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Category: WW1/Light Horse

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Stout Hearts that Never Failed

 Ian L Idriess, who was there with 5th Australian Light Horse Regiment 

There are few folk nowadays who know that the great debt we owe to our gallant horses for helping to shorten and win the 1914-18 war.

The Turks, in a long series of battles, were driven back seven hundred miles until their armies were utterly annihilated.

Then the Turkish Empire collapsed, which was virtually the end of the war.

Those bitterly fought, extraordinarily difficult campaigns would have been impossible but for the courage of our horses. Through constant danger, hardship almost unimaginable, they battled ever on as bravely as the men who rode them. We loved our horses. We know they loved us.

Over the ten days on the ride to Damascus, there were thousands of Australian horses, both in our force and among the Indians which averaged not less than 40 miles a day. Hundreds of these horses, engaged with the advance guard and on various liaison work often did from 60 to 80 miles a day. For one day 60 to 80 miles is nothing carrying up to 20 stone, but for a horse averaging 40 miles on the days before and after it was a great performance.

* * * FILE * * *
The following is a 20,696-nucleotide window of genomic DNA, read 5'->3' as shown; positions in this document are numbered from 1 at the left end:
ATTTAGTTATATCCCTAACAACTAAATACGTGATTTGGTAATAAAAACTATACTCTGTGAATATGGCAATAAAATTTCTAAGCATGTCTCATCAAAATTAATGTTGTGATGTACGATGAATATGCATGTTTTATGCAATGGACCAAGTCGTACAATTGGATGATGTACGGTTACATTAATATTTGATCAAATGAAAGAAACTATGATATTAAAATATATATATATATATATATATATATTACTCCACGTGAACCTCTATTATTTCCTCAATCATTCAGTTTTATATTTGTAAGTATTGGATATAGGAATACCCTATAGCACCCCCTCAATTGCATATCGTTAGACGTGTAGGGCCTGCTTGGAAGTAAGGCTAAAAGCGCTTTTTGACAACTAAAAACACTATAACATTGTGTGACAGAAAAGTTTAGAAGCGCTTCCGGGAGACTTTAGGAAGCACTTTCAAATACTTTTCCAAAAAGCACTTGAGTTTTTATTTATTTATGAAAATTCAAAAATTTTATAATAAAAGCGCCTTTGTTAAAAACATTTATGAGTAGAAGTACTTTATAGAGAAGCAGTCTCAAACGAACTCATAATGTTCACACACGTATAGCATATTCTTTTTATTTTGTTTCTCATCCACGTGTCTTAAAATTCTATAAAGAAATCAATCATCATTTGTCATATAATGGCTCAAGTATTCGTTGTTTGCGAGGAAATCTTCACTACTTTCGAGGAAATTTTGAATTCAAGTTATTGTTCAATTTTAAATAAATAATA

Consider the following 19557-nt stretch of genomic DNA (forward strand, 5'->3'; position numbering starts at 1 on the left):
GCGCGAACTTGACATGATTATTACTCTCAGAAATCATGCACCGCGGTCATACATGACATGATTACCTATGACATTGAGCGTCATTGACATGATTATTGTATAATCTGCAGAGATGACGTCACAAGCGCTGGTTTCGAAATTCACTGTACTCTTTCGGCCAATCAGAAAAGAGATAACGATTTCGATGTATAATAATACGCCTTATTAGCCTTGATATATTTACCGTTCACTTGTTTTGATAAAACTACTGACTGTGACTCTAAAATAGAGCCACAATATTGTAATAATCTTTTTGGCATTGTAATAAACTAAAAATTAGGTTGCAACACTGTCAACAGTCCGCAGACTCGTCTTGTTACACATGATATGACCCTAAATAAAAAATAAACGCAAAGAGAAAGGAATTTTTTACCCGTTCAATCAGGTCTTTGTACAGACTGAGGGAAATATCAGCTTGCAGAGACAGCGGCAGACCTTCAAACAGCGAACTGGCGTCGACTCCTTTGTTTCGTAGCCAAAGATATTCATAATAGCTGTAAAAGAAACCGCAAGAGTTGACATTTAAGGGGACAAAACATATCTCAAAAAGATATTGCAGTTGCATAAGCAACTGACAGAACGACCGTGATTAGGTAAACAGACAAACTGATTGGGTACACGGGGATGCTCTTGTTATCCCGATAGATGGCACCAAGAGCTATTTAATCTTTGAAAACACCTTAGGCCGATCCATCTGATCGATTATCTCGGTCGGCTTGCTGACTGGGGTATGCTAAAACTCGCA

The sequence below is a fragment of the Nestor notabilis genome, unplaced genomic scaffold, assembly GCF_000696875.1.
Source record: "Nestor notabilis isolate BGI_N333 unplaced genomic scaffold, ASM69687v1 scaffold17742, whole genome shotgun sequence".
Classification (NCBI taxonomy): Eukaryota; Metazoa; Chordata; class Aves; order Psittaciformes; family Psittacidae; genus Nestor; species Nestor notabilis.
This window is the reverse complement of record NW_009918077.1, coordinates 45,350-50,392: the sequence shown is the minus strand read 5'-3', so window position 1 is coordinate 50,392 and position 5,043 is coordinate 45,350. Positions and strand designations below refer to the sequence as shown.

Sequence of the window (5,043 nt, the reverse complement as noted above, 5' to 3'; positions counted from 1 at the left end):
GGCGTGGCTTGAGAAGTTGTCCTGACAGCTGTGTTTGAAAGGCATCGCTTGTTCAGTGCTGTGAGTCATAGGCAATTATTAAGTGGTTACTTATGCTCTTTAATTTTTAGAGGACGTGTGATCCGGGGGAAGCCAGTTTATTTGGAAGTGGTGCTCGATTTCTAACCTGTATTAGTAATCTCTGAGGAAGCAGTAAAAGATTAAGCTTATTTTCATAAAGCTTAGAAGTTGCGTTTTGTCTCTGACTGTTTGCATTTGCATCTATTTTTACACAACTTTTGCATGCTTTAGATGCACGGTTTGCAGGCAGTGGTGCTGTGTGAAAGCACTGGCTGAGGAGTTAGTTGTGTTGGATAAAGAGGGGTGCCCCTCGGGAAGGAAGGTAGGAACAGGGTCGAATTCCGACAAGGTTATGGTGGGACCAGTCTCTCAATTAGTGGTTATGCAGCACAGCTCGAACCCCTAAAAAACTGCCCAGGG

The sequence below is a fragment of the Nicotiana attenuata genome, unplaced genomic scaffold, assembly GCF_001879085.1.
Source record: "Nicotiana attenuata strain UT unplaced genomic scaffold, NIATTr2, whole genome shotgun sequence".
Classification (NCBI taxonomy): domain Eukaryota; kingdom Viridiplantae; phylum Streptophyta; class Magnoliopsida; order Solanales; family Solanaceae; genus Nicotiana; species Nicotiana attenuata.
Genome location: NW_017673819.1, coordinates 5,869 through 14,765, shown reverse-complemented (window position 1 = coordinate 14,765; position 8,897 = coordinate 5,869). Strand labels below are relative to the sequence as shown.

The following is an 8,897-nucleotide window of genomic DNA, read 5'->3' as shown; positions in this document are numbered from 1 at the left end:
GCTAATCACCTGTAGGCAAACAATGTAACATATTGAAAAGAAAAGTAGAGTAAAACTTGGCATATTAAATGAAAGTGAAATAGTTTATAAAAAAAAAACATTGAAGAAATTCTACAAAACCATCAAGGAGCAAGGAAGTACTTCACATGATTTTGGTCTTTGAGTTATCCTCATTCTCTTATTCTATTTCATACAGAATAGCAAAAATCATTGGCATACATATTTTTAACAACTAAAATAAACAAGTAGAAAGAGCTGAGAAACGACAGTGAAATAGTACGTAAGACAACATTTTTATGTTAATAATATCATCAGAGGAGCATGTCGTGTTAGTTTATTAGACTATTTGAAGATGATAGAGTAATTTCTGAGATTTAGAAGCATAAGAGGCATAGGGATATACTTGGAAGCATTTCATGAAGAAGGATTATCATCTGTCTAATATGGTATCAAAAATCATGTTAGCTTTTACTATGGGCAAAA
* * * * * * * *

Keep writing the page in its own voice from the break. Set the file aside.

At the commencement of the desert campaign, twenty thousand of us were wondering if our horses could last out. Conditions there were so utterly different to those of our homelands. Blazing deserts, sand, sand, sand. Never the sign of a bird except a vulture. Not a blade of grass, not a drop of water, not a tree, except in the oases so far apart. Nothing but a blazing sky, burning sand, accursed flies and the howl of the mad khamsin!
The Jif Jaffa raid made us laughing glad, not because it was our first action in this new war, but because of what the horses did. They carried the raiders for two days and nights into an unknown desert of sand and stone and returned to camp fresher than the exhausted camels.

Pack horses with Vickers machine guns and ammunition of the 2nd Australian Light Horse Brigade.

The Australian "Waler" had beaten the Ship of the Desert in his own stamping grounds. We rode out to the Romani battles with a confidence that would brook no defeat.